If you merely want to use the database you specified earlier in the wizard, click the configure button and then click OK to generate the default URI of mssql://.//?. Then click Connect to connect to the database specified. This will enable the bottom half of the screen where you can expand the categories of database objects and then find one or more objects to select. It is also possible to select a different database and/or configure additional database connectivity properties via the Configure button’s window. Below is an image of the Configure button’s window with the SSO database details specified:


    I have found that it is not possible to specify "(local)" for the SQL instance name as shown above so do not try this. Below is the form changed to allow selecting from several of the SSO databases’s tables:


    The "Search in Category" box in the middle of the form provides a way to filter the list of database objects. I have found that it is possible to use wildcards in this box by the percent character "%" but not by the asterisk – "*". Once you have selected objects to generate a schema for, click OK. Visual Studio will generate a schema and a related code class as well.

    The designer experience provided by the WCF-SQL adapter wizard is a huge step forward for the creation of BizTalk SQL schemas.

    BizTalk Dream Machine

    I have been playing with the new features of BizTalk 2009 and have been finding a few bugs. But some of what is available with this release is awesome. For example, due to Visual Studio 2008 integration you can reference a WCF Service library from your BizTalk project. You can also reference a project that uses LINQ so will be able to use LINQ indirectly in a BizTalk map. Another cool thing is that you can reference a WF library from your BizTalk project. This makes it possible to call a WF method directly from BizTalk and potentially move logic over to a WF process from BizTalk. I have not tried running a workflow from the BizTalk host but that will be the next thing to try. I have not seen any new BizTalk orchestration shapes for calling WF activities or workflows either.
    The new UDDI functionality included with the BizTalk 2009 beta is a little buggy at this point but the functionality seems to be a big step forward. More details on this soon.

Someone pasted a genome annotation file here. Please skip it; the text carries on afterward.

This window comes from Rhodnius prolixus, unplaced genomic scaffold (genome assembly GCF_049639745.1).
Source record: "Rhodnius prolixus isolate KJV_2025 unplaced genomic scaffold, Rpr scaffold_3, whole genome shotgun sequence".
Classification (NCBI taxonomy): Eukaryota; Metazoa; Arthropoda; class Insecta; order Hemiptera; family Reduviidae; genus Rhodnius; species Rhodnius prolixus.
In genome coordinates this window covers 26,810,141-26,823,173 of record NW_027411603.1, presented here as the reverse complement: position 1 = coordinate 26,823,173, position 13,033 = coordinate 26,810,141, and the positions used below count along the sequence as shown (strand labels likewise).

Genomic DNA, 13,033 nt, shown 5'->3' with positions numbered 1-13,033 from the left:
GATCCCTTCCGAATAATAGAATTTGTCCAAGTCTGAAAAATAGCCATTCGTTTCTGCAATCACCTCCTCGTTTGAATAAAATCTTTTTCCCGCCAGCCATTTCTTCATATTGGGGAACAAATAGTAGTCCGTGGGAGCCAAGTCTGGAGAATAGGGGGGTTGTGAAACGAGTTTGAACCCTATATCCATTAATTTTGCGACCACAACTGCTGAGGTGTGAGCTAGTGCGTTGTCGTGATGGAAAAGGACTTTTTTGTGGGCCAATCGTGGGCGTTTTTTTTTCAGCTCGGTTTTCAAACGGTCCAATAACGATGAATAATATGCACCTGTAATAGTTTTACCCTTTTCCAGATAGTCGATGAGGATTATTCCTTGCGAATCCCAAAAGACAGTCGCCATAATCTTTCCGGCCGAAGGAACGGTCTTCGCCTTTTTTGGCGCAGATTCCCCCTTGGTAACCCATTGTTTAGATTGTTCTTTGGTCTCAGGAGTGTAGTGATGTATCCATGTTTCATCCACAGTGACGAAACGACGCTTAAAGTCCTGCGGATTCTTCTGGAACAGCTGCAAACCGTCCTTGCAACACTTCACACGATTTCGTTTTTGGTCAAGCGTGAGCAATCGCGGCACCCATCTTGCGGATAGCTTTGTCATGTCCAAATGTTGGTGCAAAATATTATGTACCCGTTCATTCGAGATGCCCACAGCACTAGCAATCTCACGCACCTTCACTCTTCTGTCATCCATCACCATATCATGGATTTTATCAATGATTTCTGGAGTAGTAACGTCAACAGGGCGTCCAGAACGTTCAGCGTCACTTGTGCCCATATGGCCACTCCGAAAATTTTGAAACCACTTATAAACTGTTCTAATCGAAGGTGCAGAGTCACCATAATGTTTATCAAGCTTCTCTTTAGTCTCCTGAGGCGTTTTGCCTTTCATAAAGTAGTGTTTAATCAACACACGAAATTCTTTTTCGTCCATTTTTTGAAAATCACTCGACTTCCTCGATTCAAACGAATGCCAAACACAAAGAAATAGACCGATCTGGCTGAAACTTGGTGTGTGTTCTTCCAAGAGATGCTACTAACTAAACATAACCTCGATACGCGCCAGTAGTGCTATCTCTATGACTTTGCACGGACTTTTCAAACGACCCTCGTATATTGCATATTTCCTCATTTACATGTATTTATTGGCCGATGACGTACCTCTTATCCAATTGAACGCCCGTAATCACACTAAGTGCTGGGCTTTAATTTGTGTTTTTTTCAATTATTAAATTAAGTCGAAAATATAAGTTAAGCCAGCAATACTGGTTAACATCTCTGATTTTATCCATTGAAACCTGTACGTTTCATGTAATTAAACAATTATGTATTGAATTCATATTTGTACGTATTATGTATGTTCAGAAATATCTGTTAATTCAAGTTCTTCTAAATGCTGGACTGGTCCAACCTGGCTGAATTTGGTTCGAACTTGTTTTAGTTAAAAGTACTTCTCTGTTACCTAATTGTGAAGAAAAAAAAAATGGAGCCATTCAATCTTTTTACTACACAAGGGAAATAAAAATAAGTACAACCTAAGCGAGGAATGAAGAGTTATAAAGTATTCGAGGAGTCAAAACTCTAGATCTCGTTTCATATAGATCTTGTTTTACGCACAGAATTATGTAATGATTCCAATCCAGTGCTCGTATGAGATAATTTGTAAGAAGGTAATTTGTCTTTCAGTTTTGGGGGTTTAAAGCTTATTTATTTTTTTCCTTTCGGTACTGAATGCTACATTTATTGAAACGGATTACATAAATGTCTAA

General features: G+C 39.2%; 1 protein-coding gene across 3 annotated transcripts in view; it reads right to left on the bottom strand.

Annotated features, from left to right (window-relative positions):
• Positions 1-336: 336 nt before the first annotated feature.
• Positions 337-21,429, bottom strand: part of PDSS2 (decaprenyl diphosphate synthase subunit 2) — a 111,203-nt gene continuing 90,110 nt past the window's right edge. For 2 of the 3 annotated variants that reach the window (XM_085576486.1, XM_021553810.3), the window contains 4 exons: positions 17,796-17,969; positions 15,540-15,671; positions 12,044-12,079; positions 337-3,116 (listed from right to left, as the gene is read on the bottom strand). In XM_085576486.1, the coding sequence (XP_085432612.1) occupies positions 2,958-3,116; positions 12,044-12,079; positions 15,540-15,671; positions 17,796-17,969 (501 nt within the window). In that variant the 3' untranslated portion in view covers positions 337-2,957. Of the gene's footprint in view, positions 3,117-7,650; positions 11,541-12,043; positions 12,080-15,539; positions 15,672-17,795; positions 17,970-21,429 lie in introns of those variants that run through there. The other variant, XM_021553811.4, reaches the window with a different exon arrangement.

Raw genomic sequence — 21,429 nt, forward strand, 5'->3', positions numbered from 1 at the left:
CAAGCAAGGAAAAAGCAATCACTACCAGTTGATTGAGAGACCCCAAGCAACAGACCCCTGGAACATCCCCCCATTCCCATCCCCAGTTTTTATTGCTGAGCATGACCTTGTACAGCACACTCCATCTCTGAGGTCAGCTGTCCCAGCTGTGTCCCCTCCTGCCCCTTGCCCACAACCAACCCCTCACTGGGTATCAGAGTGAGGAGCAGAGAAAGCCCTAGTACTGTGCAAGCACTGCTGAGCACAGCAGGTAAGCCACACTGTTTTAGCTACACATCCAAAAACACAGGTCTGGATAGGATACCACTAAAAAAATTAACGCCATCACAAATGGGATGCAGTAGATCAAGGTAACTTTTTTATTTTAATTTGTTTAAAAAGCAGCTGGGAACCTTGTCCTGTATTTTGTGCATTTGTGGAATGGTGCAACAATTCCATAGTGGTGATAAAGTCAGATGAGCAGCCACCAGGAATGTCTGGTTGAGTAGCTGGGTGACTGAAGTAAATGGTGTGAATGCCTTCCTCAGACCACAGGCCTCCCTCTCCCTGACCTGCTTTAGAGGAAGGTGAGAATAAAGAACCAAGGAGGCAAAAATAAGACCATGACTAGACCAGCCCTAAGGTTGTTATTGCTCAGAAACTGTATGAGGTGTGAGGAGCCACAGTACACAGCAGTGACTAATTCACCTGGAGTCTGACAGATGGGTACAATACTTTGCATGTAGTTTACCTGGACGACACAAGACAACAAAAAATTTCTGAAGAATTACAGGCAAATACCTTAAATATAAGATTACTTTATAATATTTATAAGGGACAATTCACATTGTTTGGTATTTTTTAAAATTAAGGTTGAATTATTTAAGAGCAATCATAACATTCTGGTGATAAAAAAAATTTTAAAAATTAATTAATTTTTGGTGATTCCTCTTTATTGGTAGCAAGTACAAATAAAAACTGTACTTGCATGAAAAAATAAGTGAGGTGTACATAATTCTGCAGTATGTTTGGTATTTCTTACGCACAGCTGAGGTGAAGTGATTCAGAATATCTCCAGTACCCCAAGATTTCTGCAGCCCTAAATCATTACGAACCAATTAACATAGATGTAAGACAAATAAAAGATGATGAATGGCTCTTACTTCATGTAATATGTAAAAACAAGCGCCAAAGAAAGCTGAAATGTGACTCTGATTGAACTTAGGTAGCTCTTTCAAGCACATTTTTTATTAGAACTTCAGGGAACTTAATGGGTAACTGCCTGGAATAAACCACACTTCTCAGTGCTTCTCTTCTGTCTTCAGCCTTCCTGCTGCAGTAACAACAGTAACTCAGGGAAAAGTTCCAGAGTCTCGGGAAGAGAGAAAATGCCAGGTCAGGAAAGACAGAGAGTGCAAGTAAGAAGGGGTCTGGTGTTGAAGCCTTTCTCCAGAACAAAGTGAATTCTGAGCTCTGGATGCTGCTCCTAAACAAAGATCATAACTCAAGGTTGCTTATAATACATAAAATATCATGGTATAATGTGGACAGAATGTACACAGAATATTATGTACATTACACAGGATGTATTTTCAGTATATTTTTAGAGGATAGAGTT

Lots of the wish list ideas I have had for where BizTalk could be going are things I am testing right now. Check back here as I find new features as part of the beta.

    BizTalk Server 2009 Public Beta Released Today

    Today Microsoft released the public beta of the next version of BizTalk, BizTalk Server 2009 and it is available for download at the Microsoft Connect site – The latest version of the Microsoft ESB Guidance was also released at the same time and is available at the same CodePlex location – There are quite a few updated BizTalk features with this release and I will be showcasing some of these features in the next couple days.
    There were a couple of installation gotchas that I noticed initially with BizTalk 2009. I worked with BizTalk 2009 during the Microsoft TAP program a few weeks ago and have already installed it once. The 2009 TAP install did not require you to run Visual Studio 2008 SP1 but the new BizTalk release does require this so be sure to do this before running the installer. The 2009 install will add the Visual Studio extensions to Visual Studio 2008 so that you can now include your .NET 3.5 projects right alongside BizTalk projects.
    The developer tools will not be enabled as an install option without Visual Studio 2008 SP1. Since BizTalk 2009 is in beta you will want to report any issues to Microsoft as part of the feedback link on the BizTalk 2009 connect site or report it at the MSDN forums under BizTalk –
    The ESB Guidance no longer includes JMS features so you if you have been using JMS subscriptions with the ESB Guidance, do not upgrade at this time if you want to continue using JMS.